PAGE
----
Rising mega-pastor Parker Saint was wrapped up in his ratings and his book deal. But that was before the cops and the serial killer, the Vatican operatives, and the centuries-old plot to conceal an ancient relic. Now he's just trying to stay alive.
Parker Saint is an up-and-coming superstar pastor on the verge of achieving everything he's wanted--including a national TV program and major book deal. His success seems all but guaranteed until an angry incident with a flight attendant. To keep his growing empire from collapsing, Parker cuts a deal and agrees to serve as a police consultant on the trail of a twisted serial killer who marks his victims with religious symbols. The problem is, Parker's anything but an expert, faking his way through the investigation by slipping away to consult his smart phone.
As he is drawn deeper into a web of intrigue involving an obsessive and demanding detective, a trio of relentless Vatican operatives, a string of botched exorcisms, and a centuries-old conspiracy to conceal a mysterious relic, Parker finds himself questioning everything he has been trying so hard to protect.
Building to an intense climax, "Playing Saint" is a timely exploration of what compels us, what defines us, and what redeems us. With its combination of suspense, humor, and intriguing characters, it will captivate readers until the final twist.
I have been interested in reading this book ever since I saw a blurb about it a few months back. Even though it is a new author with his debut novel, it sounded good enough that I was going to buy it. Then I got a chance to review it, so of course I grabbed it.
This book is not for the faint of heart. Even though the author doesn't get overly graphic, there are a lot of crime scene descriptions in the book. And although he doesn't get too descriptive with it, the issue of demon possession is covered a lot in the book.
It is a very suspenseful and exciting read. I had a hard time putting it down, and read through it in one sitting, and if I still chewed my fingernails, I'd have been doing it. This book is a nail biter. And worth every minute I spent reading it.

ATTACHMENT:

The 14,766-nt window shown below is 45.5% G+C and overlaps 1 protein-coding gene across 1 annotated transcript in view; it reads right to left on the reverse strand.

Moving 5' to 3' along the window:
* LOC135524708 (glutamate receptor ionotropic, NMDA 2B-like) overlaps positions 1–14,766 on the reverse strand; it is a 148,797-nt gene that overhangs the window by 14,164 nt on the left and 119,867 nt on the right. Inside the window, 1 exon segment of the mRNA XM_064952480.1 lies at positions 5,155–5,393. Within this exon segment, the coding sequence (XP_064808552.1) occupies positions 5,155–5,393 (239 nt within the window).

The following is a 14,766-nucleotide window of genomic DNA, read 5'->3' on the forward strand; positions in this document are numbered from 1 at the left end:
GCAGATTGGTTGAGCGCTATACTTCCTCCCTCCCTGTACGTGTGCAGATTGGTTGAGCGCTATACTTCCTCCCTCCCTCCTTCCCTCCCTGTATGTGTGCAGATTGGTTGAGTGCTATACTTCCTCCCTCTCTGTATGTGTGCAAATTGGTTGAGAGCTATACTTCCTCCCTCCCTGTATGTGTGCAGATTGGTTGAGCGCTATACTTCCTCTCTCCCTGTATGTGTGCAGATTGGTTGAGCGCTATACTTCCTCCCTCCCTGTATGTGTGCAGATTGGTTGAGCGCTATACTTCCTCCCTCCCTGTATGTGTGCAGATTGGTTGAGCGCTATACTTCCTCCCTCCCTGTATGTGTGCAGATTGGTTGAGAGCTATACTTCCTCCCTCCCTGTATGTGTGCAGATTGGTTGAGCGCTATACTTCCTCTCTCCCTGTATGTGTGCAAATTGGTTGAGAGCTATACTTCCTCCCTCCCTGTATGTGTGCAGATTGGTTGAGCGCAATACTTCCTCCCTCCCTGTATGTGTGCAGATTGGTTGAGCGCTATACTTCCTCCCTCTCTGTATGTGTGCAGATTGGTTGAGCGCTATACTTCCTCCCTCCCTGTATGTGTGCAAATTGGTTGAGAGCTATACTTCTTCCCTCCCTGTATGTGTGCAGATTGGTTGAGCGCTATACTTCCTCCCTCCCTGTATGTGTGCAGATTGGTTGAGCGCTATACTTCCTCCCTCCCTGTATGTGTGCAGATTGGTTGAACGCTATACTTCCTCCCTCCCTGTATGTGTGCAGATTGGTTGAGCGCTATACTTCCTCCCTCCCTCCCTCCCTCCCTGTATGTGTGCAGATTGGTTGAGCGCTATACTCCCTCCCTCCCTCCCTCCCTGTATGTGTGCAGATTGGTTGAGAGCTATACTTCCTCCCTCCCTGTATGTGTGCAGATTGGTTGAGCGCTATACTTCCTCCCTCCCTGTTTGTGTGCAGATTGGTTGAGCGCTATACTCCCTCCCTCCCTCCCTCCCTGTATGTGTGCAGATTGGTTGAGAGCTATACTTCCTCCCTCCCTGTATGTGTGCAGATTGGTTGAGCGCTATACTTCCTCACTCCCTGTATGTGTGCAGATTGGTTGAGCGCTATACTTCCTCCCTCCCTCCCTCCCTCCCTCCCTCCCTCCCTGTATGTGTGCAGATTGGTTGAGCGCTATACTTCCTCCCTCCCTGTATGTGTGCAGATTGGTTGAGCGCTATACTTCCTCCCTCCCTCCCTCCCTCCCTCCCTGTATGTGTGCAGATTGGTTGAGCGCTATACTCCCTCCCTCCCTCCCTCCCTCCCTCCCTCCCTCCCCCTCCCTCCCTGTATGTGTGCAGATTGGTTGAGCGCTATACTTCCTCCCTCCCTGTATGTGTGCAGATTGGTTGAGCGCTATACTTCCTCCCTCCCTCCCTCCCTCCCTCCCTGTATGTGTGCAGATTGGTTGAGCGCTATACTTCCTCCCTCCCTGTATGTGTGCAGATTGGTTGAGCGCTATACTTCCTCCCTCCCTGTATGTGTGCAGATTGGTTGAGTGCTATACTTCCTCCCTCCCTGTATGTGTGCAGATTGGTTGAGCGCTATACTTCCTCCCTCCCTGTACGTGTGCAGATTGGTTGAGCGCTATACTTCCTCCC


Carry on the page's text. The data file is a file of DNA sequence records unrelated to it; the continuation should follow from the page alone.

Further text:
I found nothing in the book to dislike. I wasn't too crazy about the main character, Parker Saint, one of those fake preachers who are all about show, but by the time the book ended, had come to like him. I loved the armed priests in the book and thought they added a lot to the story. And I really liked the double play on words with the title. I can't give any spoilers away, but the title is pure genius.
An interesting idea was approached in the book. There is a Scripture verse that talks about demons coming out of a person, and if they don't stay true to God, the demons coming back with seven times as many demons. I don't think it is possible in real life, but one of the characters in the book would have demons cast out of him over and over just so he could get more back later. It did show how real demon possession is, and that it is nothing to mess around with, and also that if someone is trying to cast demons out, they had better have their heart right with God.
The book did have a twist that totally surprised me, which I enjoyed. If a book is too predictable, it isn't as fun to read. And this one was fun to read. I highly recommend it. This is an author to watch.
About the author:
An award-winning preacher and Bible teacher, Zachary Bartels has been serving as pastor ofJudson Baptist Church in Lansing, Michigan, for nearly ten years. He earned his BA in world religions from Cornerstone University and his Masters of Divinity from Grand Rapids Theological Seminary. He enjoys film, fine cigars, stimulating conversation, gourmet coffee, reading, writing, and cycling.
Check out his website at ZacharyBartels.com
Playing Saint is available from Thomas Nelson Publishing.
Thanks to BookLook Bloggers for the review copy.
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